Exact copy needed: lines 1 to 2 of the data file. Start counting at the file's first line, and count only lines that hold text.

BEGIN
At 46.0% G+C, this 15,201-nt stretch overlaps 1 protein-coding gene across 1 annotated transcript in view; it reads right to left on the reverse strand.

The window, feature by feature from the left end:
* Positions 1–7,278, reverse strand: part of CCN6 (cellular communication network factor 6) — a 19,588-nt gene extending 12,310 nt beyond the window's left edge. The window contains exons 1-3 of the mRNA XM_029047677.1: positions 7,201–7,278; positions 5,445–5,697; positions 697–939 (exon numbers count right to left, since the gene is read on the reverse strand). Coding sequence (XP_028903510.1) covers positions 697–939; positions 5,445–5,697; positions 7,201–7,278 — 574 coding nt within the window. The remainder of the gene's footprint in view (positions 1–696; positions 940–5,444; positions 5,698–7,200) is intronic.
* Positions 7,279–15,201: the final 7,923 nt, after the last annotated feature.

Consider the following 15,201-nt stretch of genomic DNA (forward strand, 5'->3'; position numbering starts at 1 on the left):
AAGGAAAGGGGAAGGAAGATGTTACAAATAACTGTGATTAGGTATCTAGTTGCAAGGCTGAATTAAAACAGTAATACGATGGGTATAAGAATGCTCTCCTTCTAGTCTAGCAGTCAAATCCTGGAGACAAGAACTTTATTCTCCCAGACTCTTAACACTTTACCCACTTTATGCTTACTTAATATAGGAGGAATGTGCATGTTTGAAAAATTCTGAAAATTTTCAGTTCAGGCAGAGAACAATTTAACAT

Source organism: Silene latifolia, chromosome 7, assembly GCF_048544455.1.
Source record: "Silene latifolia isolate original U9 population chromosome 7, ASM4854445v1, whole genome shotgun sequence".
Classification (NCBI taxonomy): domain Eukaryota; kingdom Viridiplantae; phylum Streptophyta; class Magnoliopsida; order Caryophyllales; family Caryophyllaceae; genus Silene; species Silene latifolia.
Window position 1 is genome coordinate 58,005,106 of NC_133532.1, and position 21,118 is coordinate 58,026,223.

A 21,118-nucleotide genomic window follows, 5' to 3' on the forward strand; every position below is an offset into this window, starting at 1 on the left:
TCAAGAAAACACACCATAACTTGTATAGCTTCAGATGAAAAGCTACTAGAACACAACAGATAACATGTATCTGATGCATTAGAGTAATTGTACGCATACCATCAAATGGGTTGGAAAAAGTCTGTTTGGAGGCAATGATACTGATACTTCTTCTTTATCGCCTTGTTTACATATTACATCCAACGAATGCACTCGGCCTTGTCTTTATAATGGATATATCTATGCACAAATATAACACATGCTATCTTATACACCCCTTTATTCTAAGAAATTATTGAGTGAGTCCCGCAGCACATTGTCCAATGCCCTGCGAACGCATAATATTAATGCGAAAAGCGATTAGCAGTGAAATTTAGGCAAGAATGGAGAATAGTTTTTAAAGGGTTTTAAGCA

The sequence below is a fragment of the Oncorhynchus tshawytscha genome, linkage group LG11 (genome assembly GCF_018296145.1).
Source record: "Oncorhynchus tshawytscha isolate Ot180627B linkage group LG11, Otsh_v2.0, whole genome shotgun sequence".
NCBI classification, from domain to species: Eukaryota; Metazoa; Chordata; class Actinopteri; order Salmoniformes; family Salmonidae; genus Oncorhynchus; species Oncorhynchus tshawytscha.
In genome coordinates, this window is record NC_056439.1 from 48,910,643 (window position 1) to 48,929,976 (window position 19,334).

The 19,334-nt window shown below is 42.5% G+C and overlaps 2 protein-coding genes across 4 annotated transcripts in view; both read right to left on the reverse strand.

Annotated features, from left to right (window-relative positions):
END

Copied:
At 46.0% G+C, this 15,201-nt stretch overlaps 1 protein-coding gene across 1 annotated transcript in view; it reads right to left on the reverse strand.

The window, feature by feature from the left end: